|Module name (EN): Engineering Mathematics 3|
|Degree programme: Electrical Engineering and Information Technology, Bachelor, ASPO 01.10.2018|
|Module code: E2301|
|Hours per semester week / Teaching method: 3V+1U (4 hours per week)|
|ECTS credits: 5|
|Mandatory course: yes|
|Language of instruction:
|Applicability / Curricular relevance:
E2301 (P211-0097) Electrical Engineering and Information Technology, Bachelor, ASPO 01.10.2018, semester 3, mandatory course, technical
60 class hours (= 45 clock hours) over a 15-week period.
The total student study time is 150 hours (equivalent to 5 ECTS credits).
There are therefore 105 hours available for class preparation and follow-up work and exam preparation.
|Recommended prerequisites (modules):
|Recommended as prerequisite for:
Prof. Dr. Gerald Kroisandt
Dipl.-Math. Kerstin Webel
After successfully completing this course, students will be able to use Taylor series for different qualitative and approximate estimations of different problems in electrical engineering and be able to use Fourier series to describe temporally periodic processes. They will have well-founded knowledge and the corresponding technical skills for examining electrotechnical questions with the help of the Laplace transform. Students will be able to systematically solve systems of coupled differential equations with this method and their knowledge about linear systems of equations and thus analytically study smaller systems. By understanding the eigenvalue problem, students will have basic knowledge about collective variables in mechanical and electrical systems, which also allows a deeper understanding of complex electrotechnical systems.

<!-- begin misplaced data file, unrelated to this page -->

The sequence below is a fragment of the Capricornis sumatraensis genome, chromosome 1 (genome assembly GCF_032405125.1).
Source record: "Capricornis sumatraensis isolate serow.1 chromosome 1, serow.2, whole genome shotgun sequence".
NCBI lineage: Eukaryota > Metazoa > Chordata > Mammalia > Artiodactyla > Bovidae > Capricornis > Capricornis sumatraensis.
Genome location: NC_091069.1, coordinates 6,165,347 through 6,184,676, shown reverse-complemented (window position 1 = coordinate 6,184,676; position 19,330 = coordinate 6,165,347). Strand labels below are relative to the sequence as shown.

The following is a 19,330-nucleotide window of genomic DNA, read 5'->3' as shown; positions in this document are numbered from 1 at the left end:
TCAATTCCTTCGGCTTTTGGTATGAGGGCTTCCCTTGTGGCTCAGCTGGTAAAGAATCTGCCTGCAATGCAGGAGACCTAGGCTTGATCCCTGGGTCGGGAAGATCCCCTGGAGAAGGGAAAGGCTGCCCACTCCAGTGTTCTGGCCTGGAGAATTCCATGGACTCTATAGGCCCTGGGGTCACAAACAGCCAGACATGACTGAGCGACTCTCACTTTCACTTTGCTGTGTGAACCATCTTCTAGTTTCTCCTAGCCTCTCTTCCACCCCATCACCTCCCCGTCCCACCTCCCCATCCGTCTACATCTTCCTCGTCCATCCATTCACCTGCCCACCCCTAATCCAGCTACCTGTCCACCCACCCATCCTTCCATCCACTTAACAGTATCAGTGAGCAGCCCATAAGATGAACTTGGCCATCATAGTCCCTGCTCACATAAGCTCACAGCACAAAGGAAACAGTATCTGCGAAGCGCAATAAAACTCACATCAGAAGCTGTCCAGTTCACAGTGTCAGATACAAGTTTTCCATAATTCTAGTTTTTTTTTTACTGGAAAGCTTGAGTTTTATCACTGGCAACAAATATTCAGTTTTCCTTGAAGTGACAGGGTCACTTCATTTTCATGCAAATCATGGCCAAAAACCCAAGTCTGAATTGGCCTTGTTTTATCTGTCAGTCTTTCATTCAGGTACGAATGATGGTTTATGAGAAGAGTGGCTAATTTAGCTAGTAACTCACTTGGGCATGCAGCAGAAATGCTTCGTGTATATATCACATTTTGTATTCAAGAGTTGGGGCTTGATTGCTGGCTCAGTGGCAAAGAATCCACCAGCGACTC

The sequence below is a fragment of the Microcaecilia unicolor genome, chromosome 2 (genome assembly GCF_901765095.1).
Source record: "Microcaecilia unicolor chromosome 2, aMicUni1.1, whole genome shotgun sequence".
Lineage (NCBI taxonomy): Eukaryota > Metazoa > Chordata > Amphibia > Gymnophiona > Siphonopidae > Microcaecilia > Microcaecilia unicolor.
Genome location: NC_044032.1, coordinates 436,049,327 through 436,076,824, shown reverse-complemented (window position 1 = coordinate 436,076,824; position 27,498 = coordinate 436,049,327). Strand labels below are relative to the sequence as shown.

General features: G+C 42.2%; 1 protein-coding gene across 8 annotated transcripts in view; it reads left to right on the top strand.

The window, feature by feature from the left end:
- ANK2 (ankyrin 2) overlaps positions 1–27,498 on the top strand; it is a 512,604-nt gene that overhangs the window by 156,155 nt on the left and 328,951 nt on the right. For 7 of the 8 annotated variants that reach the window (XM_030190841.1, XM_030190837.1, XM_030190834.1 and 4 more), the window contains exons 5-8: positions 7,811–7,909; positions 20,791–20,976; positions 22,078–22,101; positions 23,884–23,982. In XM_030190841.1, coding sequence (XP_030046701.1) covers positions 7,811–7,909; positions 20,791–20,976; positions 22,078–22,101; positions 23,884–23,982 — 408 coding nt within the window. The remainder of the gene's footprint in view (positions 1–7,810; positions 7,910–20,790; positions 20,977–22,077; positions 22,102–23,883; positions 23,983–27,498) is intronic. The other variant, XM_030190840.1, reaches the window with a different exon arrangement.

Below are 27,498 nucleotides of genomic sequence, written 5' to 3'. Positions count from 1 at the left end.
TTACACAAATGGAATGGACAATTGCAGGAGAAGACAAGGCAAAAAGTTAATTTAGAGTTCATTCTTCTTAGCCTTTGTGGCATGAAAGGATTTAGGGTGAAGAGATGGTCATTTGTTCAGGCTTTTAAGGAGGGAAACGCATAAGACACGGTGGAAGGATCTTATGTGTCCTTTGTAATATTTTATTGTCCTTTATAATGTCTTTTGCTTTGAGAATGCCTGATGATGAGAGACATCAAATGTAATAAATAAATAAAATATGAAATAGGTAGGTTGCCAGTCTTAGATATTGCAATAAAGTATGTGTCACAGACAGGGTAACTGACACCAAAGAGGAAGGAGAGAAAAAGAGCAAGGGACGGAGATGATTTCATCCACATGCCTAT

Eigenvalue theory Motivation Characteristic polynomial of a matrix Calculating eigenvalues, eigenvectors and eigenspaces Eigenvalue theory of Hermitian and symmetric matrices Diagonalization, principal axis transformation Infinite series Series of constants Function series Power series Taylor series Fourier series Fourier and Laplace transforms The Fourier transform The Laplace transform Inverse transform methods Comparison of the Fourier and the Laplace transforms Applications
OLD VERSION Board, overhead projector, beamer, lecture notes (planned)
|Recommended or required reading:
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